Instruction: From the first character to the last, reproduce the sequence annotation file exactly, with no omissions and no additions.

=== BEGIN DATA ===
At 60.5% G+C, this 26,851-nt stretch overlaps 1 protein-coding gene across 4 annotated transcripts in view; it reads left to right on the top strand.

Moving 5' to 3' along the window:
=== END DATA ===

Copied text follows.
At 60.5% G+C, this 26,851-nt stretch overlaps 1 protein-coding gene across 4 annotated transcripts in view; it reads left to right on the top strand.

Moving 5' to 3' along the window: